Saturday 25 August 2018

Film Review: The Happytime Murders

Avenue Q meets Chinatown in the worst film of the year, as Melissa McCarthy stumbles through the latest in a long line of flops. 

Directed by Brian Henson (son of Jim) and penned by Todd Berger, The Happytime Murders centres around a simple premise; take a generic crime noir that concerns itself with murder, drugs and booze and sub half of the human cast for colourful, fuzzy puppets. 

When the trailer for The Happytime Murders first appeared on YouTube, I rolled my eyes at the sheer stupidity of it all. It felt like a parody trailer, like that Crocodile Dundee revival/Superbowl commercial with Danny McBride from earlier in the year or the (admittedly great) spoofs that play before Tropic Thunder – because, let’s be honest, is its premise any less stupid than Tugg Speedman’s Scorcher VI? 

Alas, it was a real film. A real film that stars Melissa McCarthy as a loud, foul-mouthed LAPD detective and Bill Barretta as Phil Philips, a shabby, washed-up, chain-smoking, De Niro-esque private eye puppet, who are partnered together when a vicious killer starts popping off puppets across Los Angeles.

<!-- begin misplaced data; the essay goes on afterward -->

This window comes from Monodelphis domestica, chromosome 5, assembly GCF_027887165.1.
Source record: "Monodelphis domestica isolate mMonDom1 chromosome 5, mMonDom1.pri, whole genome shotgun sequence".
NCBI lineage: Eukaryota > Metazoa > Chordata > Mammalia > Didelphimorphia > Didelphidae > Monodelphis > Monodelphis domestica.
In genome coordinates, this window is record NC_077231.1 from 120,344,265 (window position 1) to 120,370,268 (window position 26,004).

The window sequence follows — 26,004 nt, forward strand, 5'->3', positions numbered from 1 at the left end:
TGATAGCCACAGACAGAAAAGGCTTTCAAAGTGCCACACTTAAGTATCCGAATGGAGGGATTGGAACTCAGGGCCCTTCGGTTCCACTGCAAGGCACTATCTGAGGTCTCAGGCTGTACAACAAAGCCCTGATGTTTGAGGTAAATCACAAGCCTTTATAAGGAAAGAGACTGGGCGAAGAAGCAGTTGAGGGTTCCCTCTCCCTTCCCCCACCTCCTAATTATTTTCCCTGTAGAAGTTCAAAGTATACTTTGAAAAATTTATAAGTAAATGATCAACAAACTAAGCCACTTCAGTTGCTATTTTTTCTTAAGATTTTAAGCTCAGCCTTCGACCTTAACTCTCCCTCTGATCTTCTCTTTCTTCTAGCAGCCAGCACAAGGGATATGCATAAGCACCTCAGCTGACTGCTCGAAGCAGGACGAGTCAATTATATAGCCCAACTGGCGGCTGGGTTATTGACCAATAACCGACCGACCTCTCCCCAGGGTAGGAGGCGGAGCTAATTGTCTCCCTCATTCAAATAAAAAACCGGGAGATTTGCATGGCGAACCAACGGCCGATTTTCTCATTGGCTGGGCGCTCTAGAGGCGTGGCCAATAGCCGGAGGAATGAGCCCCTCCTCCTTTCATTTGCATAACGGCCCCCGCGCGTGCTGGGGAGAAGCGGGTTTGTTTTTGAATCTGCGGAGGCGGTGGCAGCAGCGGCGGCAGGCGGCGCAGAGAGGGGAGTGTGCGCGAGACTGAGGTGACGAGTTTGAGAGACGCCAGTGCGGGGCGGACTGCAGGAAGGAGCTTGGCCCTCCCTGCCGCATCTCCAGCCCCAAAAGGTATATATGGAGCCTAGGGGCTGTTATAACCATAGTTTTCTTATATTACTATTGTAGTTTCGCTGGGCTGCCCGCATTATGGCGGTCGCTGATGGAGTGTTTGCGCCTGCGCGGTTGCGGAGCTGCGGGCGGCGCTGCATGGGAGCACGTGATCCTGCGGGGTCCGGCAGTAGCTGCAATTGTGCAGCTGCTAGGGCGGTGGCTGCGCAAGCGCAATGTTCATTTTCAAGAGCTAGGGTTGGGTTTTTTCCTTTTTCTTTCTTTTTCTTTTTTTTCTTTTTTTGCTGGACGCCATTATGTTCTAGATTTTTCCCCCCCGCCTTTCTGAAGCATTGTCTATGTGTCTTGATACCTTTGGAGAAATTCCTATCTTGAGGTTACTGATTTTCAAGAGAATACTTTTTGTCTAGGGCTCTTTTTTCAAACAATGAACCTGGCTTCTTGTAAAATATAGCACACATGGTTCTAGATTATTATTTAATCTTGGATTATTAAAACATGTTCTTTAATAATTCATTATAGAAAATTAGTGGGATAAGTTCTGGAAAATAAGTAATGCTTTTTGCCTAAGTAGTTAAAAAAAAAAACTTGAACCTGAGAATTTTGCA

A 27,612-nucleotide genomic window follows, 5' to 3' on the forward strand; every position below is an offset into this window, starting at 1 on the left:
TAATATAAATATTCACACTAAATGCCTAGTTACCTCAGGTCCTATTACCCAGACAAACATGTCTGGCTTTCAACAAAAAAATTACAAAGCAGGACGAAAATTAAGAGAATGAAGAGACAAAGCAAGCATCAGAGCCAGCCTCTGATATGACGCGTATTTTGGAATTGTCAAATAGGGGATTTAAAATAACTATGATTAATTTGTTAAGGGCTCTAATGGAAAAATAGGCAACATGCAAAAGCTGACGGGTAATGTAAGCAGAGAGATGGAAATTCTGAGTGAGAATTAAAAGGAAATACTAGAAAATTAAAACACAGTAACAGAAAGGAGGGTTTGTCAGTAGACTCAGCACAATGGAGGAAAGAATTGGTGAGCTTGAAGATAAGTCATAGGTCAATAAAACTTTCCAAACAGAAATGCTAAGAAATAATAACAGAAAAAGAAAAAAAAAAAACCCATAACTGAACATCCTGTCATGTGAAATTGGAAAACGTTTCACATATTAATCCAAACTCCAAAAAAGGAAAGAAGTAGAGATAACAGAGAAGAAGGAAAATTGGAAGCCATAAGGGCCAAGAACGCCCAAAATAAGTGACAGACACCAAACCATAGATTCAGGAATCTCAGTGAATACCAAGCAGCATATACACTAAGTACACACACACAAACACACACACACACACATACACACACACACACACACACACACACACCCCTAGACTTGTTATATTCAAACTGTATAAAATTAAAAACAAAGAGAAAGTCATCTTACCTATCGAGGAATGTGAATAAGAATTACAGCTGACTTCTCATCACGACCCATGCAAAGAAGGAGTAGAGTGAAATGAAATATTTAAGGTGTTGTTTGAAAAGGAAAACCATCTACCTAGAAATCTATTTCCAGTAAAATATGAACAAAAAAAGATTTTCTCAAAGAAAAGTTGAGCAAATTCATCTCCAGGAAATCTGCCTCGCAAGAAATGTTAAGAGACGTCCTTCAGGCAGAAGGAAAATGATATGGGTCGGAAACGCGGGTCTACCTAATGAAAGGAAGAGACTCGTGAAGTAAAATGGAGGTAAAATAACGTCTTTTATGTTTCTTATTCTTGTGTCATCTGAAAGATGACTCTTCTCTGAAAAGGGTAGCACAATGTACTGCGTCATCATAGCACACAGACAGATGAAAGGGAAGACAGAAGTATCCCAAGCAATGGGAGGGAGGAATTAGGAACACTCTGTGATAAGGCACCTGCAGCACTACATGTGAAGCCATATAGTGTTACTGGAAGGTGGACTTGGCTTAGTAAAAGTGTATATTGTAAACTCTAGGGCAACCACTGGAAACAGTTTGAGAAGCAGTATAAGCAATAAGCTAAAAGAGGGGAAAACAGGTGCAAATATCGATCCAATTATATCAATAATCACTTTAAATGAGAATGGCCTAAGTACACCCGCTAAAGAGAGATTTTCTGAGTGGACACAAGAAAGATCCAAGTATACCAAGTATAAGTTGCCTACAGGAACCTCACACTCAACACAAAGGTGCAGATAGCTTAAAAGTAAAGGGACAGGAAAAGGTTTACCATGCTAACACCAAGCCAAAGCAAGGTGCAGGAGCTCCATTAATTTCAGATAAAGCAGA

The glaring flaw of The Happytime Murders presents itself within the first 10-15 minutes. Namely, how does a film that essentially uses a College Humour premise sustain itself for a whole 90 minutes? The tone, the gags and the novelty soon wear thin – the only arrow in its quiver is ‘hey, aren’t these crude and horny puppets a gas?!’ The script is boring, the jokes are lame and the puppetry itself is nothing to write home about. 

As a tight Adult Swim or Saturday Night Live skit, The Happytime Murders would work a treat. Its cast of comedians – Maya Rudolph, Elizabeth Banks, Joel McHale – would no doubt relish the opportunity to sink their teeth into a goofy and crass send up where The Muppets meets LA Confidential. But as a feature film, the only thing less funny than The Happytime Murders is someone sticking his (or her) hand up your ass.

The Verdict: 2/10

Desperately unfunny and strangely unimaginative, The Happytime Murders is a massive wasted opportunity. Undoubtedly fun to make; less so watching it play out. 

The Happytime Murders is in cinemas across Australia now.

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